I was working with a class of front-desk agents at a luxury hotel that had just implemented a new feature on their hotel app. Guests can now check in online through the hotel’s app, and it will produce a QR code on the guest’s smart phone that acts as a room key. There are several companies doing this already. It only makes sense that after the success of the airlines in allowing passengers to produce their boarding passes on their smart phones, hotels would eventually follow suit.

If you are not familiar with the business side of the travel industry, this is a good time to point out that hotels tend to follow a few years behind airlines’ technology with amazing regularity. (You might be thinking this is boring, but stick with me for the payoff.) Here are a few examples, in order of appearance:

  1. Reserving through GDS (global distribution systems) to save on staffing levels

  2. Reserving though direct website access to save further on staffing levels

  3. Offering loyalty-points (frequent flier benefits) to track spending habits

  4. Offering loyalty-points through branded credit cards to keep people loyal longer

  5. Changing prices based on season (manually) to capitalize (charge more) during busier times

  6. Changing prices based on demand through automated RMS (revenue management systems) to better handle volume and reaction times to fluctuations in the market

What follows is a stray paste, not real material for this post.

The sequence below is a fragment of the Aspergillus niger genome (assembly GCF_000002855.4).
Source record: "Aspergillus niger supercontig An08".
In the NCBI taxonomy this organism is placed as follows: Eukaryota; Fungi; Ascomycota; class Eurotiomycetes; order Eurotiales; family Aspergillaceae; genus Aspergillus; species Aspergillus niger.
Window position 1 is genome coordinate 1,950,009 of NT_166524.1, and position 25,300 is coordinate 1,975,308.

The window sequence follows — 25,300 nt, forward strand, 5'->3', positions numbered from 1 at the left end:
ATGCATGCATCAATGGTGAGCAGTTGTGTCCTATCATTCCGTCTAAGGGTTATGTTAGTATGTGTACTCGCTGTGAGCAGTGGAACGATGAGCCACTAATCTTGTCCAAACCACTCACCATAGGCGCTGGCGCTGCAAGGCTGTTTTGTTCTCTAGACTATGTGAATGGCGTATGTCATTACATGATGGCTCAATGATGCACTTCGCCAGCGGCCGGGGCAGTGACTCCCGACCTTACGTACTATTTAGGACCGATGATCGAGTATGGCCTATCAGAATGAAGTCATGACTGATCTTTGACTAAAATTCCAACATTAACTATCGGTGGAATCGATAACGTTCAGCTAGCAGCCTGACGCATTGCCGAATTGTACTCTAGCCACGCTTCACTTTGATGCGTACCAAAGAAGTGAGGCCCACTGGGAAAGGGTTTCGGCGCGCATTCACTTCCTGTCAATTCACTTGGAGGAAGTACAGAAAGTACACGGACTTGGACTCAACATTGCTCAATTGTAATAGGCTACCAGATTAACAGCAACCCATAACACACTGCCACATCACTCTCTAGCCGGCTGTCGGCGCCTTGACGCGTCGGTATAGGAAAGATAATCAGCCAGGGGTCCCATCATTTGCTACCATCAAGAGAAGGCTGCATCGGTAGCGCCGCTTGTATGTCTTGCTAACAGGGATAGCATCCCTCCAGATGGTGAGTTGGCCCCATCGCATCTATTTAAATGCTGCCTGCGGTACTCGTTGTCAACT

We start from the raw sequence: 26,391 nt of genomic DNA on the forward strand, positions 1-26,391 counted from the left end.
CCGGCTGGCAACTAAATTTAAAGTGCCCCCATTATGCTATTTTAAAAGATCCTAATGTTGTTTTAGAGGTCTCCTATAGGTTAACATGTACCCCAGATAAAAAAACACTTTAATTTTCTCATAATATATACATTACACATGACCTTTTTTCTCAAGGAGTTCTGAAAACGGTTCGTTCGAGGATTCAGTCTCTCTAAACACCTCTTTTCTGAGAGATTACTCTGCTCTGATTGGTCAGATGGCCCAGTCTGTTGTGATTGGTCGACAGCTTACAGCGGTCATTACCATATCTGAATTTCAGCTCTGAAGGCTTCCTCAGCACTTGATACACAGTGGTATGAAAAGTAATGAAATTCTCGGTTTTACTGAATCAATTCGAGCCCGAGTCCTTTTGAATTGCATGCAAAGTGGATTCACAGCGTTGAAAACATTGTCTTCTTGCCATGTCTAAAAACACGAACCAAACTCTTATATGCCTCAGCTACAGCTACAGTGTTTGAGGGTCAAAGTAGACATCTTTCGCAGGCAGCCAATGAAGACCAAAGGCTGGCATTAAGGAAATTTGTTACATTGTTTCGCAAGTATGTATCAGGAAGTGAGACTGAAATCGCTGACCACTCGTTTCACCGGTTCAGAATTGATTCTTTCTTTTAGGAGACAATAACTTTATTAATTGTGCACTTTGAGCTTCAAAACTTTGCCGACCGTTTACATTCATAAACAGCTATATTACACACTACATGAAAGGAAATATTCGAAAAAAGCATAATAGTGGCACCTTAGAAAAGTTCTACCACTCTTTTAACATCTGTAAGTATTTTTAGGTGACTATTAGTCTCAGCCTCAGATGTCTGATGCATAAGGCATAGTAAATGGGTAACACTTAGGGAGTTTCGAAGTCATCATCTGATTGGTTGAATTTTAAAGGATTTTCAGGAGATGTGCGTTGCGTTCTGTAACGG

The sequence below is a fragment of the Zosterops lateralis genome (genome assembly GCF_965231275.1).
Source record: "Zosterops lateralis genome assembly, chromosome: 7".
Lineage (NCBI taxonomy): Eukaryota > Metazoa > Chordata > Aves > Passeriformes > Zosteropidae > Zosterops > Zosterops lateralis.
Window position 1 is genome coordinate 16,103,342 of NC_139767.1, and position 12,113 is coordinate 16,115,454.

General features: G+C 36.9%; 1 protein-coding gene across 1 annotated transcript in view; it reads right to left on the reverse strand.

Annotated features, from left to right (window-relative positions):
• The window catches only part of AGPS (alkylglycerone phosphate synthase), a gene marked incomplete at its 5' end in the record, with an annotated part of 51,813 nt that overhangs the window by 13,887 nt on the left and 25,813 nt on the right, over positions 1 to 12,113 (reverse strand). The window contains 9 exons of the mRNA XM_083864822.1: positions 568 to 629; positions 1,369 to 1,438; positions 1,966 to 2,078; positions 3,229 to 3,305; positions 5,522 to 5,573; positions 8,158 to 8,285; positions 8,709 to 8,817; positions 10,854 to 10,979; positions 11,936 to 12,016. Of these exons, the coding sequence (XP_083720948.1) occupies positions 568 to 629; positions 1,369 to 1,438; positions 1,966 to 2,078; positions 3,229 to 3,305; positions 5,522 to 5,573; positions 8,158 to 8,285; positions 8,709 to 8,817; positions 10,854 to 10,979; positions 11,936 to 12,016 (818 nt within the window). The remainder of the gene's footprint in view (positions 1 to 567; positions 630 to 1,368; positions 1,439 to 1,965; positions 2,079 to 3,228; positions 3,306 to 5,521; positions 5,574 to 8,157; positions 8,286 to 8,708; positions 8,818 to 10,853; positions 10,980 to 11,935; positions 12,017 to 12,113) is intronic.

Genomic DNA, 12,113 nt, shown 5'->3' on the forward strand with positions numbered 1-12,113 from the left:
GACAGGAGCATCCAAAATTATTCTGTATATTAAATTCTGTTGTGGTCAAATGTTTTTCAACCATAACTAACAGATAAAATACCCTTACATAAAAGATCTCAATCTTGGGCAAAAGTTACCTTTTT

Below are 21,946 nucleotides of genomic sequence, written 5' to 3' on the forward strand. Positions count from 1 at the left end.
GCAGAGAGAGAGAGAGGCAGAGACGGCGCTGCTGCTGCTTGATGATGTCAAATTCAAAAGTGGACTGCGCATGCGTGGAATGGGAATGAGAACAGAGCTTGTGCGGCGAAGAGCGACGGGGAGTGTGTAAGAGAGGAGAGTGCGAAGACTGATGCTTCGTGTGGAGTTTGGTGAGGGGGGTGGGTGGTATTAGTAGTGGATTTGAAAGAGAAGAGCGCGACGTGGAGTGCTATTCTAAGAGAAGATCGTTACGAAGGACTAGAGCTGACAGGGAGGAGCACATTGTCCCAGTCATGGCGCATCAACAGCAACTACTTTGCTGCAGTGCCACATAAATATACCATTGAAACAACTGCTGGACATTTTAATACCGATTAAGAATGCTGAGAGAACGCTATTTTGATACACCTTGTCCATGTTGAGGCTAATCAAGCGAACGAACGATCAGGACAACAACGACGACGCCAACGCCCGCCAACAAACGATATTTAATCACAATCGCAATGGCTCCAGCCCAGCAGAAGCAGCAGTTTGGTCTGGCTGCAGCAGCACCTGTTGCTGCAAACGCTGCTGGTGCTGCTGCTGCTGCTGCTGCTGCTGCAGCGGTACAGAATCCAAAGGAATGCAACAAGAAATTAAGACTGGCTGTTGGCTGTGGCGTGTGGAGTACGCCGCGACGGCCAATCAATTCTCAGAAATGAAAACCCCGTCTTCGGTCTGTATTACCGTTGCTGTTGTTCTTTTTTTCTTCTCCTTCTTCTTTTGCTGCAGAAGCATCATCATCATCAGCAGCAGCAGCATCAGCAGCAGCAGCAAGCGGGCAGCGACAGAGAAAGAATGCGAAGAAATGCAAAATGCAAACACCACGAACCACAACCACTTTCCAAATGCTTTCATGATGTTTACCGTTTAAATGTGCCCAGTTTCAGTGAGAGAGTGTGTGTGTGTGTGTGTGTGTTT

7. Allowing people to check in ahead of time online to save on labor and allow RMS to forecast opportunities to oversell (airline seats/hotel rooms)

  8. Allowing people to pre-print and eventually simply sending them a QR code that acts as their boarding pass/room key to further save on staffing levels at the desks

That’s eight―count’em, EIGHT― examples of when the airline industry made a change to their business model and the hotel industry followed suit. Seems like a good predictor of the future, right?

So, back to me standing in front of a group of hotel front-desk agents, in a company that has just implemented QR codes on smart phones as room keys, thus eliminating the need to stop by the front desk at check-in…

A sassy, fun, young woman in the group asked, “Mrs. Buhler, now that we have an app where guests can just check in online without stopping by the desk, are we going to lose our jobs?”